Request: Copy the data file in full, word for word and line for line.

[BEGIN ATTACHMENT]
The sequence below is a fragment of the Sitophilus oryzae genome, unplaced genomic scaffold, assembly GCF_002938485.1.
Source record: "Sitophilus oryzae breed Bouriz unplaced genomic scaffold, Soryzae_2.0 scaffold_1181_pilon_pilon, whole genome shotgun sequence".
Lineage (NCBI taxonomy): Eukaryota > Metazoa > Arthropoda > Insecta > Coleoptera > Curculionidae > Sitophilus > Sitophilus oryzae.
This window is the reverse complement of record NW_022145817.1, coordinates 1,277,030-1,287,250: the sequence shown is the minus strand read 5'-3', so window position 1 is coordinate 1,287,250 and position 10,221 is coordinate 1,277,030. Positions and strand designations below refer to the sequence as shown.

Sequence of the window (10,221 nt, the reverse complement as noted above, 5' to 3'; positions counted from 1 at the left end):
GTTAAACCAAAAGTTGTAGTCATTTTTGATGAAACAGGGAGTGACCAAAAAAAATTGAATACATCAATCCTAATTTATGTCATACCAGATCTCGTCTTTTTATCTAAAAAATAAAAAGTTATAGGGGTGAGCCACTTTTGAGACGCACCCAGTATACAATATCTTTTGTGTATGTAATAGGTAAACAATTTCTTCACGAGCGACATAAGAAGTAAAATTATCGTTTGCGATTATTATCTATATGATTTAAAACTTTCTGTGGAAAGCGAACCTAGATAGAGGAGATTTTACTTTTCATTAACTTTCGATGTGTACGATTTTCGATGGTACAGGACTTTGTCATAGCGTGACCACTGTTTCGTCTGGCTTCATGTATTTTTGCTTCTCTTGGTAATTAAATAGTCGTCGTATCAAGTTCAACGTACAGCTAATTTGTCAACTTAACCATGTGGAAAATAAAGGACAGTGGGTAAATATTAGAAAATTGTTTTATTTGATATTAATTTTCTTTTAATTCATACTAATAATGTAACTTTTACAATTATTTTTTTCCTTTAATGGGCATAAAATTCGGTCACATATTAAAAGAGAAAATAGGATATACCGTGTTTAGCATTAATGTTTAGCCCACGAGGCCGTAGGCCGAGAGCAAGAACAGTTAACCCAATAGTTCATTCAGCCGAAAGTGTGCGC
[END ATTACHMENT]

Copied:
The sequence below is a fragment of the Sitophilus oryzae genome, unplaced genomic scaffold, assembly GCF_002938485.1.
Source record: "Sitophilus oryzae breed Bouriz unplaced genomic scaffold, Soryzae_2.0 scaffold_1181_pilon_pilon, whole genome shotgun sequence".
Lineage (NCBI taxonomy): Eukaryota > Metazoa > Arthropoda > Insecta > Coleoptera > Curculionidae > Sitophilus > Sitophilus oryzae.
This window is the reverse complement of record NW_022145817.1, coordinates 1,277,030-1,287,250: the sequence shown is the minus strand read 5'-3', so window position 1 is coordinate 1,287,250 and position 10,221 is coordinate 1,277,030. Positions and strand designations below refer to the sequence as shown.

Sequence of the window (10,221 nt, the reverse complement as noted above, 5' to 3'; positions counted from 1 at the left end):
GTTAAACCAAAAGTTGTAGTCATTTTTGATGAAACAGGGAGTGACCAAAAAAAATTGAATACATCAATCCTAATTTATGTCATACCAGATCTCGTCTTTTTATCTAAAAAATAAAAAGTTATAGGGGTGAGCCACTTTTGAGACGCACCCAGTATACAATATCTTTTGTGTATGTAATAGGTAAACAATTTCTTCACGAGCGACATAAGAAGTAAAATTATCGTTTGCGATTATTATCTATATGATTTAAAACTTTCTGTGGAAAGCGAACCTAGATAGAGGAGATTTTACTTTTCATTAACTTTCGATGTGTACGATTTTCGATGGTACAGGACTTTGTCATAGCGTGACCACTGTTTCGTCTGGCTTCATGTATTTTTGCTTCTCTTGGTAATTAAATAGTCGTCGTATCAAGTTCAACGTACAGCTAATTTGTCAACTTAACCATGTGGAAAATAAAGGACAGTGGGTAAATATTAGAAAATTGTTTTATTTGATATTAATTTTCTTTTAATTCATACTAATAATGTAACTTTTACAATTATTTTTTTCCTTTAATGGGCATAAAATTCGGTCACATATTAAAAGAGAAAATAGGATATACCGTGTTTAGCATTAATGTTTAGCCCACGAGGCCGTAGGCCGAGAGCAAGAACAGTTAACCCAATAGTTCATTCAGCCGAAAGTGTGCGC